Ah, he’s discussing wikis and He’s very Web 2.0 savvy. He keeps talking about tags, too. He even talked about Scuttle, an open source social bookmarking tool. Schools can even instal their own instance for their students (though, I think this defeats the social bookmarking element to some degree.) Man, now he’s on aggregators, including pageflakes, which I really only started looking at during the edubloggercon. Very cool… it’s a very visual aggregator. Cool! He talked about subscribing to Moodle discussion forums. I’m stoked to hear you can do that. And now he’s at Google Docs. So much for getting out of the echo chamber. I suppose that might be something of a futile exercise here at NECC. ;)

I suppose it should be comforting that I may be right in thinking that these tools are ideally suited for 1:1 implementations. Incidentally, he is acknowledging the “issues” related to these tools, but not letting them stand in his way.

Here’s something new to me… splashcastmedia, which allows you to create web based slide shows and embed them in your own site:

SplashCast enables anyone to create streaming media ‘channels’ that combine video, music, photos, narration, text and RSS feeds. These user-generated channels can be played and easily syndicated on any web site, blog, or social network page. When channel owners modify their channel, their content is automatically updated across all the web pages ‘tuned’ to that channel.

Now he’s talking about , which creates visual timelines from RSS feeds. Here’s a timeline for this site.

Ok… now Joomla:

Joomla! is one of the most powerful Open Source Content Management Systems on the planet. It is used all over the world for everything from simple websites to complex corporate applications. Joomla! is easy to install, simple to manage, and reliable.

He uses it for his school newspaper, a neat implementation

He said that in PA you can’t have public blogs in school, but “it’s a little better than pasted a word document on a wall.” This guy is great. This session is much more fun than I expected.

With ten minutes left, he’s demoing some real classes (password protected, so no link, sorry).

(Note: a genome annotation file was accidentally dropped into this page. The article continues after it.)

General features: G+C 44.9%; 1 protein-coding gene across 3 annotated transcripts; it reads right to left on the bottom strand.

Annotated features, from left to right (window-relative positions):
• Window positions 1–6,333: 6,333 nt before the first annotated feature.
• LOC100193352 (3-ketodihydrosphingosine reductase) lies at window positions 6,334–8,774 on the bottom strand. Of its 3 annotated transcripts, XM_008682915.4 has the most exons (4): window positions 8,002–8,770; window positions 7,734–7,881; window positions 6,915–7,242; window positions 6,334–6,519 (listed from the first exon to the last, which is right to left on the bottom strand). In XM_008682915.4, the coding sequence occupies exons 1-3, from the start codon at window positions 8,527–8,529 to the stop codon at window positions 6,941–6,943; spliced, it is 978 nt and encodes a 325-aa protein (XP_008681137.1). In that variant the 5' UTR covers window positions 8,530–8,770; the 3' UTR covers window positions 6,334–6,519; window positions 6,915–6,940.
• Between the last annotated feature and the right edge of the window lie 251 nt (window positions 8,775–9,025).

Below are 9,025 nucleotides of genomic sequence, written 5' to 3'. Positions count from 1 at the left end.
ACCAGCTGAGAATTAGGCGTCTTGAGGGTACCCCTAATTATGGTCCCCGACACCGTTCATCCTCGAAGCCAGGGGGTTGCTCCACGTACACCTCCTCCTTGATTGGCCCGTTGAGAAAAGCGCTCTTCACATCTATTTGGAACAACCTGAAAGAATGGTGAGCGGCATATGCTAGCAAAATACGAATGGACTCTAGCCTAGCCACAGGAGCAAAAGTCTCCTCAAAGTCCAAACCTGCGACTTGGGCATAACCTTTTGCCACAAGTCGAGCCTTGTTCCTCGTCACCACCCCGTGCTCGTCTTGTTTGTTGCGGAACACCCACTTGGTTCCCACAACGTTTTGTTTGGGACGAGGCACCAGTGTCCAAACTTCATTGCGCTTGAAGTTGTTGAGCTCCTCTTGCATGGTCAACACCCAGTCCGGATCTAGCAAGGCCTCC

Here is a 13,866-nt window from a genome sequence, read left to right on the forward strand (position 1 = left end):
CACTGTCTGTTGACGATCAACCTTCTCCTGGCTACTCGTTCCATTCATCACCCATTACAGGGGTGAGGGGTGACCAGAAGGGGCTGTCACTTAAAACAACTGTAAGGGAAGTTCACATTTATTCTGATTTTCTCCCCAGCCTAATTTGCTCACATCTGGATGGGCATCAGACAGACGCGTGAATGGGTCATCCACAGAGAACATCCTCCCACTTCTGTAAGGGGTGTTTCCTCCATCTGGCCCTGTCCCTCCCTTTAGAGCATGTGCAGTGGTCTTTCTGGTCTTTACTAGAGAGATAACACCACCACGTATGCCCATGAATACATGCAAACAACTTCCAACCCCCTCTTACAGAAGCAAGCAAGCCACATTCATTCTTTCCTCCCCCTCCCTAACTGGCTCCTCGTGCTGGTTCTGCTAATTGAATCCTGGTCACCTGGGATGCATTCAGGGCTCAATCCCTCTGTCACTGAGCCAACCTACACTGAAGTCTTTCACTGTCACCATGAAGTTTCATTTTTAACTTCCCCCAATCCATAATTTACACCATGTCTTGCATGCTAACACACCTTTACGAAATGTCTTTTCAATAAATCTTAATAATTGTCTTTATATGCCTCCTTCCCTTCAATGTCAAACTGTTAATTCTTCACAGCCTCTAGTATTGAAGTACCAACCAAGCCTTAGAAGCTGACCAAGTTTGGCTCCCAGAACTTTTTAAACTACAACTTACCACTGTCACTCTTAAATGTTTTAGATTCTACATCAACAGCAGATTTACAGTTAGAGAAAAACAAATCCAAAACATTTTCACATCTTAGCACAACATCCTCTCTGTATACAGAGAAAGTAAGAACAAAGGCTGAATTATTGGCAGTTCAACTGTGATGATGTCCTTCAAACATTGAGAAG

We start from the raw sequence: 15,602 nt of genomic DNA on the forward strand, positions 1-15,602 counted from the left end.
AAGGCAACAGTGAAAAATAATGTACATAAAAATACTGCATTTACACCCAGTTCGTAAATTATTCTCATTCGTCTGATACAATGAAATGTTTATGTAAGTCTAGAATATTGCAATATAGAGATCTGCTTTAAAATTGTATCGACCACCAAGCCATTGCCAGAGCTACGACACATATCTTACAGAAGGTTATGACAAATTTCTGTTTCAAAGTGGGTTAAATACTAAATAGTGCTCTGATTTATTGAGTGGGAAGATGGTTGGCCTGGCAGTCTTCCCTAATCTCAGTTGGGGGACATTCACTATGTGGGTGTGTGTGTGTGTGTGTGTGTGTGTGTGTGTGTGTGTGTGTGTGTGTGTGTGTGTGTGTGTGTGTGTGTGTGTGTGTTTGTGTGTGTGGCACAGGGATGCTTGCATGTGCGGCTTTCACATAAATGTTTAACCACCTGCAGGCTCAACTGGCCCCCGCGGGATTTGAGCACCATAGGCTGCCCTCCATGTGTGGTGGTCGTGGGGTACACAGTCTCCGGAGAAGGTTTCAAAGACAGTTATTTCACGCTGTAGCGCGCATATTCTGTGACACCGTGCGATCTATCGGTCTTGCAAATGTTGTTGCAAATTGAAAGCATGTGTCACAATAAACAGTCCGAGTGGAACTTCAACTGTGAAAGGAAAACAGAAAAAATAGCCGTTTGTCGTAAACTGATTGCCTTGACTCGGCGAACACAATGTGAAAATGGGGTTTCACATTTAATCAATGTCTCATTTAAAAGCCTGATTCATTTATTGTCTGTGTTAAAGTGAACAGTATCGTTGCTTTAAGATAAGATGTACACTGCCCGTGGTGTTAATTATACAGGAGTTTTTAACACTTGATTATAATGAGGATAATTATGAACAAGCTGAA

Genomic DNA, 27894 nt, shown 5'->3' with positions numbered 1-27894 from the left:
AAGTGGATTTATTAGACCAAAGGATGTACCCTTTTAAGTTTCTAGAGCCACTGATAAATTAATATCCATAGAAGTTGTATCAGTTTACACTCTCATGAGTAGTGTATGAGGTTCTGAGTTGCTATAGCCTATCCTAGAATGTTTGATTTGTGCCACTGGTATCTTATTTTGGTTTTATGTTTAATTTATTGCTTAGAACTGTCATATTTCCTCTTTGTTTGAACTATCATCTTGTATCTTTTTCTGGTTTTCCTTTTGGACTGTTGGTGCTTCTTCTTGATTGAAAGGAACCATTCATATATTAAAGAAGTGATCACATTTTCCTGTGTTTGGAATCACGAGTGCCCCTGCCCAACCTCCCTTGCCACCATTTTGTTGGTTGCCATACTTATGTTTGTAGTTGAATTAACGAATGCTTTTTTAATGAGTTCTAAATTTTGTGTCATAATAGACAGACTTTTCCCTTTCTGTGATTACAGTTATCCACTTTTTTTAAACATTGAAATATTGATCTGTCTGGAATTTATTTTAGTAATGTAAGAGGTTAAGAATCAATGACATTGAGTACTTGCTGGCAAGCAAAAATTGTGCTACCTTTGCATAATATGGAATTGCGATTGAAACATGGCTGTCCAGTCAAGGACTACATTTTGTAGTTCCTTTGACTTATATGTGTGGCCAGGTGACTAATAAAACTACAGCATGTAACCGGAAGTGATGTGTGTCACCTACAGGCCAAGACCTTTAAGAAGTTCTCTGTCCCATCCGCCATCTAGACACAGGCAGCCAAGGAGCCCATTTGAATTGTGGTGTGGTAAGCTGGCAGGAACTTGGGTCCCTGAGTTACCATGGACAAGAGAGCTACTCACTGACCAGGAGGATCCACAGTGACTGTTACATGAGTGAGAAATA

Hm. Then he returned to slides for his conclusion… and my own engagement went way down. I need to heed that myself.

The first question: Are you working with your staff to be sure they don’t over do it? Or to be sure that if something comes in, something goes out? (He pretty much responded yes, that’s a good point.)

It’s a big room and I can’t hear the other questions so much… and it sounds like he putting off some questions for after.

Oh! They don’t even actually have the laptops yet. Oh well, fun session anyway.

Wiki for this workshop:

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Link: June is the Cruellest Month (& More NECC)

Sunday, June 24th, 2007

Photo_062407_002.jpgJune is the Cruellest Month (Via blog of proximal development.) This is the blog post of the day in the edublogosphere. Personally, I spent the day recuperating from a long travel day followed by an intense day hunched over my laptop or hunched forward into a conversation (that would be the edubloggercon yesterady). I slept in, got in a workout, and worked on my presenations before heading to the keynote this evening. I suspect many of the edubloggers here did something similarly rejuvenating (or spent their day in traditional NECC workshops – or touring Atlanta) because there were hardly any posts in my aggregator tonight… even from my non-education feeds. It was almost weird. In any case, Konrad Glogowski offers this poignant reflection on a year blogging with his students… and the need to reduce it to a final grade. This post helped to keep things in perspective after a day and half with my head in the clouds already. (The student musicians from the keynote pictured here also served that purpose to some degree… and their musicianship seemed closer to what the edublogosphere is shooting for than NCLB and traditional education.)